Friday, January 01, 2010
If you have old technology stashed away, it's a worry to preserve them if they contain irreplaceable information. Such is an audio cassette of a talk my mother gave on August 25 of either 1995 or 1996--both dates are hand written on the tape. I have contacted Advent Media to see if several items along with photographs and music could be transferred to a CD--but we know too that eventually it will become unusable. There's nothing like print on paper (or ink on scrolls) and black and white photos. Here's the story and the story it holds.
My mother and two other lay members of the Mt. Morris Church of the Brethren were asked to give a brief meditation--the sermon (as I wrote that I realized I could check Google on the date--yes, it was Aug. 25, 1996, my parents' 62nd wedding anniversary). Mother died in 2000, so it has been a long time since I heard her voice. This audio is amazingly accurate--it reproduces her voice exactly as it was in her 80s--it's just not the voice I like to recall. The theme they were to address was something about God in their lives, or God becoming real. I've forgotten exactly.
So, picture this tiny, white haired woman, known by all in the congregation and much respected for her good works and loving attitude, in an aqua blue or purple dress with heels walking to the podium. She announces first that she has no notes and has never told this story before (I had never heard it either). Then she takes the audience back to her childhood when her family was deeply immersed in their church (Franklin Grove Church of the Brethren) and attended twice on Sunday. She says she never doubted God's love, but they just weren't that close. He was off somewhere busy looking after people who didn't have her nice, secure, regulated life. Then she moves ahead 25 years to WWII when she was a very busy young mother of four very busy youngsters living on Hitt Street in Mt. Morris. Again, she reports our family had a comfortable life, and that the war was far away, hadn't really come to Mt. Morris despite the fact that almost all the men had gone to war (see War Record of Mt. Morris, Kable Bros., 1947--virtually every man under 40 was gone and even some WWI veterans had reenlisted). I don't think she noted that her husband, brother, four brothers-in-law plus numerous cousins of my father had enlisted.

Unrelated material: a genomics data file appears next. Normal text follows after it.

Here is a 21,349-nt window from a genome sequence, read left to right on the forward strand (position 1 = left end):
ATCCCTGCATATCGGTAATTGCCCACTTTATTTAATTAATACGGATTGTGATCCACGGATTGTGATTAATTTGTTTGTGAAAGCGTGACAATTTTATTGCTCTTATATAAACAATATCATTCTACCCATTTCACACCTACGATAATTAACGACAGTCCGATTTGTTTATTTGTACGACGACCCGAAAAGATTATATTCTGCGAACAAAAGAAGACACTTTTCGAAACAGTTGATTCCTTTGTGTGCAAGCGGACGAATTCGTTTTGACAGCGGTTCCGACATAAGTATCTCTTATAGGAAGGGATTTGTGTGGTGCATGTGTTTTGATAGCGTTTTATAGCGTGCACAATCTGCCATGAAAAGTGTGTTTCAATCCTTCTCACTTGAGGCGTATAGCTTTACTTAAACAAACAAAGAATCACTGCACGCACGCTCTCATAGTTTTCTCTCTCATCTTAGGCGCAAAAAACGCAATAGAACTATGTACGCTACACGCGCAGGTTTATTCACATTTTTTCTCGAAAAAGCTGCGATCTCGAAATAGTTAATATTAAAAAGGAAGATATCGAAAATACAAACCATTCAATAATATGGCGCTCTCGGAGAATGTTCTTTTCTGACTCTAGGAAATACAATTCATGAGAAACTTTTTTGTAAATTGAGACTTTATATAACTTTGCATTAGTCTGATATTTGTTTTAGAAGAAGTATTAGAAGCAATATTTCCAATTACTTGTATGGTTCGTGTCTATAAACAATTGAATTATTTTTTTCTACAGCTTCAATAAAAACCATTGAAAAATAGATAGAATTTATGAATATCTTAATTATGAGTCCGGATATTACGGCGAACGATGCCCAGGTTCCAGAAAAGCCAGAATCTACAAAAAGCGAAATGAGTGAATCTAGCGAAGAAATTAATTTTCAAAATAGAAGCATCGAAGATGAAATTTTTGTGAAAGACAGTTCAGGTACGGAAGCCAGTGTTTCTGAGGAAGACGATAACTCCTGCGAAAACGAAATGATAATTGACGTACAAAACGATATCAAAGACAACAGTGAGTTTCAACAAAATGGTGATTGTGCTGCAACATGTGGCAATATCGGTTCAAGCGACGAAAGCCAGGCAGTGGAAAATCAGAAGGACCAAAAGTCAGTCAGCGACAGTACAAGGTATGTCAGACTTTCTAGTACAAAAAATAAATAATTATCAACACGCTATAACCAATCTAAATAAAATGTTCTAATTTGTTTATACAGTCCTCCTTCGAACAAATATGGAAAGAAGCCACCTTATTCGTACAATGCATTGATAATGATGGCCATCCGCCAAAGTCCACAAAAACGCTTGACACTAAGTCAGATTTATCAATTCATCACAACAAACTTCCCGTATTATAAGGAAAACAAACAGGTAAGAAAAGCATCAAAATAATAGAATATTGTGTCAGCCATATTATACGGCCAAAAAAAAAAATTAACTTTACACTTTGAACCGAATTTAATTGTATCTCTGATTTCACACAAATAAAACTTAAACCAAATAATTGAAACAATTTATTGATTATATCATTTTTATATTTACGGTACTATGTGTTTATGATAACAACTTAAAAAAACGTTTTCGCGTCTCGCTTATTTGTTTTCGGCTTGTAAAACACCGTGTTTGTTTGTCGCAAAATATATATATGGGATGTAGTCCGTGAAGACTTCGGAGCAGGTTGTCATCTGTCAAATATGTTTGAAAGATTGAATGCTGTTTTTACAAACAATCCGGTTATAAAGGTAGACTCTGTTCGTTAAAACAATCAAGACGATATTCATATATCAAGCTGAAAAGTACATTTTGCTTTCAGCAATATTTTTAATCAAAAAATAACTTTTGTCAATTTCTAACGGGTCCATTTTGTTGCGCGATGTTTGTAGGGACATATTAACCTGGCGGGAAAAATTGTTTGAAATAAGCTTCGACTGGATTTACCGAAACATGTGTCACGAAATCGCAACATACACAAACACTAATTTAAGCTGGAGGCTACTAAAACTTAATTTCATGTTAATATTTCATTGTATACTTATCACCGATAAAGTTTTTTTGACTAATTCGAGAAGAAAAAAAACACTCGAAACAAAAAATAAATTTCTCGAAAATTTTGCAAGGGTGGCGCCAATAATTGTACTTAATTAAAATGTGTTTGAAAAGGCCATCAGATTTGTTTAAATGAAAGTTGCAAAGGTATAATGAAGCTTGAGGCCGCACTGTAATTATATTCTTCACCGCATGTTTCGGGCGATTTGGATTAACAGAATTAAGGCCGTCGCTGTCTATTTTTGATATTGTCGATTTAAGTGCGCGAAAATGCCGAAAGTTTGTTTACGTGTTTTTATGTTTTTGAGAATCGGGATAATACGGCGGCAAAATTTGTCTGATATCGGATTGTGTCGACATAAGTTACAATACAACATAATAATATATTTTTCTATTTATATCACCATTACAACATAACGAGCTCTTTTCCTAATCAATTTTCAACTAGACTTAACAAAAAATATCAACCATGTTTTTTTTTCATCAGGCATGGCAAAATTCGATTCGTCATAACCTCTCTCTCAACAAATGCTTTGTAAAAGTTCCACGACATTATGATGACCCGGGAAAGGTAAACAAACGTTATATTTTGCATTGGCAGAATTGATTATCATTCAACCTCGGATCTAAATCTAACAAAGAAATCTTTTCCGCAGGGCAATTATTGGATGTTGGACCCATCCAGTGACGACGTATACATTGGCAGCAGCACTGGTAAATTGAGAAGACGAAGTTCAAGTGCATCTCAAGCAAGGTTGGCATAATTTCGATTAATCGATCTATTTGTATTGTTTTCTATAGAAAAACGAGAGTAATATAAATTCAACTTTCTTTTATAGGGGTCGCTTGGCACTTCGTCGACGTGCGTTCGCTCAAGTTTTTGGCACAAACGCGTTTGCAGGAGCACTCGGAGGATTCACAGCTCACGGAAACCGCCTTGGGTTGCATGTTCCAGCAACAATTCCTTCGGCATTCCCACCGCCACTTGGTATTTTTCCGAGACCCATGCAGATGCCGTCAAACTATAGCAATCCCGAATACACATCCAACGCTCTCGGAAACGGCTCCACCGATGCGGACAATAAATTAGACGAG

Then she carefully described the drive-way our house shared with the Crowells, the garage and the house. Wooden boards provided an approach to the garage from the gravel drive-way that got muddy and slippery in the rain. She didn't describe the car, but I remember it--a 1939, 4 dr, blue Ford sedan--stick shift, of course (photo here). Since most of the congregation was 50 or over, she probably figured she didn't need to describe a clutch and gear shift.
She needed something at the store--she doesn't say what, but it must have been critical, because she left and came back quickly (very small town) leaving the children with the eldest in charge. As she approached the garage, she eased it carefully so as not to nick the siding on the house, and the car stalled on the slippery board ramp. She put it into reverse to back up and try again. The car wouldn't move. She tried again, and again, giving it a bit more gas, the rear wheels spinning. Finally, she got out to investigate and she found my little brother pushing with all his 3 year old strength, saying, "I'll help you Mommy!" She scooped him up in her arms, splattered head to toe with mud from the spinning tires, and placed him in the front seat, and put the car effortlessly in reverse, and drove up the slippery ramp. She says she was flooded with such a sense of joy and peace she never again doubted that God was close and watching. The incident also set aside her sense of absolute self-sufficiency and pride in being able to take care of anything.
She told the congregation she never shared the story because she knew others might doubt it or give a logical reason the reverse gear had failed and saved my brother's life, or even feel badly they hadn't had such an incident of protection when it was needed. So I suppose that's why she waited and treasured it privately, bringing it out like a precious jewel during difficult times when she wanted to know she and her family were secure in God's arms.
Somewhere in the talk she addressed her two great-granddaughters who know my brother as "Grandpa Rocky." So I don't know who else in the family was there that day--probably also my father and my niece, some of my aunts and uncles and my father's aunts and uncles--so this story is for all who weren't there. The photo is my brother, probably a year or two later, because he's wearing an outfit she made out of my father's WWII Marines camouflage issue.